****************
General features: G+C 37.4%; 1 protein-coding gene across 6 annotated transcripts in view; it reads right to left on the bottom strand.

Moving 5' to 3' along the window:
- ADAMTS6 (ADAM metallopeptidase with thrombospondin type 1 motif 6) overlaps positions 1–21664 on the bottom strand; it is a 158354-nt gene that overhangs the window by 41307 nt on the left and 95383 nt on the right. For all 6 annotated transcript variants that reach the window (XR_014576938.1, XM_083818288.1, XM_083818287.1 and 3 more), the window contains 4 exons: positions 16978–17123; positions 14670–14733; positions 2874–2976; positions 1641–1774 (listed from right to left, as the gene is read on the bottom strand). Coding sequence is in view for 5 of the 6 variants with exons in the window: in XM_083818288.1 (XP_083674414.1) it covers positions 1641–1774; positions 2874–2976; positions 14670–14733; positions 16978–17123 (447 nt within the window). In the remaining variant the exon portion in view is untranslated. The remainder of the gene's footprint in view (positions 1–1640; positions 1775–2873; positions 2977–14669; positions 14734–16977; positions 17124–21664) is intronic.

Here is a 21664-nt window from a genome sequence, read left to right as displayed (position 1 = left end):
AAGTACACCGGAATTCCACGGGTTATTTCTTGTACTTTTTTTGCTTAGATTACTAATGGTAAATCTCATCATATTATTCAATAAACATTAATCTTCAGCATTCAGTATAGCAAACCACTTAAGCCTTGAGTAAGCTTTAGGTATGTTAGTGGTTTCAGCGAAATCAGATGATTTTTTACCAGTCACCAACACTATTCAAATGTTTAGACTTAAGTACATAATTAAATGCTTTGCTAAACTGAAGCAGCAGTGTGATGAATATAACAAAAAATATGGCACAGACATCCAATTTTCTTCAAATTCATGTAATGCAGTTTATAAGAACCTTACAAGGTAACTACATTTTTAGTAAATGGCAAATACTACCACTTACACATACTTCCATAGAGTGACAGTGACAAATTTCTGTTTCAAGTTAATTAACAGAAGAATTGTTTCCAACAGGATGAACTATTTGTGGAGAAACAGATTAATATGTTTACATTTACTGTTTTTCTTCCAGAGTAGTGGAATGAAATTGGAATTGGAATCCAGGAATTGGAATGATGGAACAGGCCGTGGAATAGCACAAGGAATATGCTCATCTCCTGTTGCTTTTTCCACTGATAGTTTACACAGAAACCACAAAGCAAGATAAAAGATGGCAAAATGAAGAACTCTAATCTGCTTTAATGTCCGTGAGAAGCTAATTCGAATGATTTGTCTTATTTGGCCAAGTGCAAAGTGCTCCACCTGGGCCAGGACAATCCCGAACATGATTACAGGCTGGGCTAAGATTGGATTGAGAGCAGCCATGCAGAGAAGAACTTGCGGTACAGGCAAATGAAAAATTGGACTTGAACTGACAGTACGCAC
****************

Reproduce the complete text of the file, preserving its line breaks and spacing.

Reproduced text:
General features: G+C 37.4%; 1 protein-coding gene across 6 annotated transcripts in view; it reads right to left on the bottom strand.

Moving 5' to 3' along the window:
- ADAMTS6 (ADAM metallopeptidase with thrombospondin type 1 motif 6) overlaps positions 1–21664 on the bottom strand; it is a 158354-nt gene that overhangs the window by 41307 nt on the left and 95383 nt on the right. For all 6 annotated transcript variants that reach the window (XR_014576938.1, XM_083818288.1, XM_083818287.1 and 3 more), the window contains 4 exons: positions 16978–17123; positions 14670–14733; positions 2874–2976; positions 1641–1774 (listed from right to left, as the gene is read on the bottom strand). Coding sequence is in view for 5 of the 6 variants with exons in the window: in XM_083818288.1 (XP_083674414.1) it covers positions 1641–1774; positions 2874–2976; positions 14670–14733; positions 16978–17123 (447 nt within the window). In the remaining variant the exon portion in view is untranslated. The remainder of the gene's footprint in view (positions 1–1640; positions 1775–2873; positions 2977–14669; positions 14734–16977; positions 17124–21664) is intronic.

Here is a 21664-nt window from a genome sequence, read left to right as displayed (position 1 = left end):
AAGTACACCGGAATTCCACGGGTTATTTCTTGTACTTTTTTTGCTTAGATTACTAATGGTAAATCTCATCATATTATTCAATAAACATTAATCTTCAGCATTCAGTATAGCAAACCACTTAAGCCTTGAGTAAGCTTTAGGTATGTTAGTGGTTTCAGCGAAATCAGATGATTTTTTACCAGTCACCAACACTATTCAAATGTTTAGACTTAAGTACATAATTAAATGCTTTGCTAAACTGAAGCAGCAGTGTGATGAATATAACAAAAAATATGGCACAGACATCCAATTTTCTTCAAATTCATGTAATGCAGTTTATAAGAACCTTACAAGGTAACTACATTTTTAGTAAATGGCAAATACTACCACTTACACATACTTCCATAGAGTGACAGTGACAAATTTCTGTTTCAAGTTAATTAACAGAAGAATTGTTTCCAACAGGATGAACTATTTGTGGAGAAACAGATTAATATGTTTACATTTACTGTTTTTCTTCCAGAGTAGTGGAATGAAATTGGAATTGGAATCCAGGAATTGGAATGATGGAACAGGCCGTGGAATAGCACAAGGAATATGCTCATCTCCTGTTGCTTTTTCCACTGATAGTTTACACAGAAACCACAAAGCAAGATAAAAGATGGCAAAATGAAGAACTCTAATCTGCTTTAATGTCCGTGAGAAGCTAATTCGAATGATTTGTCTTATTTGGCCAAGTGCAAAGTGCTCCACCTGGGCCAGGACAATCCCGAACATGATTACAGGCTGGGCTAAGATTGGATTGAGAGCAGCCATGCAGAGAAGAACTTGCGGTACAGGCAAATGAAAAATTGGACTTGAACTGACAGTACGCAC